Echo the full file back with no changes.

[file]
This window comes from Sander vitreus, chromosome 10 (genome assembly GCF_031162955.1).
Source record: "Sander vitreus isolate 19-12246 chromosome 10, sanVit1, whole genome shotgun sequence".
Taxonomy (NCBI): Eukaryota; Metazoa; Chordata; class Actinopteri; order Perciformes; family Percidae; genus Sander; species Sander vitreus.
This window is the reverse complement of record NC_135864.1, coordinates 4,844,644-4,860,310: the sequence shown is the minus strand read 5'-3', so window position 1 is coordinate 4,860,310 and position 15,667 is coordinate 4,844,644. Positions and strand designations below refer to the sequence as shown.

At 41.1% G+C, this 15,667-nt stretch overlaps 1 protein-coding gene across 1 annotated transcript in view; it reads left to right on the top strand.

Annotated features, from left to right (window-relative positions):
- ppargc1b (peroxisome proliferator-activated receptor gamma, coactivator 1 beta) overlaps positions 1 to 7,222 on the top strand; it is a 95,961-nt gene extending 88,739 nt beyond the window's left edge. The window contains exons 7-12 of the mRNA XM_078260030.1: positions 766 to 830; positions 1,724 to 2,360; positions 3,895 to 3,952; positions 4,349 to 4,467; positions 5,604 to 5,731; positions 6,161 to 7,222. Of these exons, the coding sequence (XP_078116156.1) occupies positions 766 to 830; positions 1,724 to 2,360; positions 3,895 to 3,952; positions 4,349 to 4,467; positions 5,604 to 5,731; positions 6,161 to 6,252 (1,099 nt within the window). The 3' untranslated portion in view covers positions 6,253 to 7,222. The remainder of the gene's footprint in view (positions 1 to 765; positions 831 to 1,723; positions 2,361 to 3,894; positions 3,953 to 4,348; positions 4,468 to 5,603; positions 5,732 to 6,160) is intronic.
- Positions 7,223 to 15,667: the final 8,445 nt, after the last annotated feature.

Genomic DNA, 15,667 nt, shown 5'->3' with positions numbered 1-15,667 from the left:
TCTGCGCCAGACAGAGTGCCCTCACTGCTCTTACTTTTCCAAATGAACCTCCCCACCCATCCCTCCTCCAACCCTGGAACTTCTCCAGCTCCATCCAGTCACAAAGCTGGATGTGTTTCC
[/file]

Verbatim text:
This window comes from Sander vitreus, chromosome 10 (genome assembly GCF_031162955.1).
Source record: "Sander vitreus isolate 19-12246 chromosome 10, sanVit1, whole genome shotgun sequence".
Taxonomy (NCBI): Eukaryota; Metazoa; Chordata; class Actinopteri; order Perciformes; family Percidae; genus Sander; species Sander vitreus.
This window is the reverse complement of record NC_135864.1, coordinates 4,844,644-4,860,310: the sequence shown is the minus strand read 5'-3', so window position 1 is coordinate 4,860,310 and position 15,667 is coordinate 4,844,644. Positions and strand designations below refer to the sequence as shown.

At 41.1% G+C, this 15,667-nt stretch overlaps 1 protein-coding gene across 1 annotated transcript in view; it reads left to right on the top strand.

Annotated features, from left to right (window-relative positions):
- ppargc1b (peroxisome proliferator-activated receptor gamma, coactivator 1 beta) overlaps positions 1 to 7,222 on the top strand; it is a 95,961-nt gene extending 88,739 nt beyond the window's left edge. The window contains exons 7-12 of the mRNA XM_078260030.1: positions 766 to 830; positions 1,724 to 2,360; positions 3,895 to 3,952; positions 4,349 to 4,467; positions 5,604 to 5,731; positions 6,161 to 7,222. Of these exons, the coding sequence (XP_078116156.1) occupies positions 766 to 830; positions 1,724 to 2,360; positions 3,895 to 3,952; positions 4,349 to 4,467; positions 5,604 to 5,731; positions 6,161 to 6,252 (1,099 nt within the window). The 3' untranslated portion in view covers positions 6,253 to 7,222. The remainder of the gene's footprint in view (positions 1 to 765; positions 831 to 1,723; positions 2,361 to 3,894; positions 3,953 to 4,348; positions 4,468 to 5,603; positions 5,732 to 6,160) is intronic.
- Positions 7,223 to 15,667: the final 8,445 nt, after the last annotated feature.

Genomic DNA, 15,667 nt, shown 5'->3' with positions numbered 1-15,667 from the left:
TCTGCGCCAGACAGAGTGCCCTCACTGCTCTTACTTTTCCAAATGAACCTCCCCACCCATCCCTCCTCCAACCCTGGAACTTCTCCAGCTCCATCCAGTCACAAAGCTGGATGTGTTTCC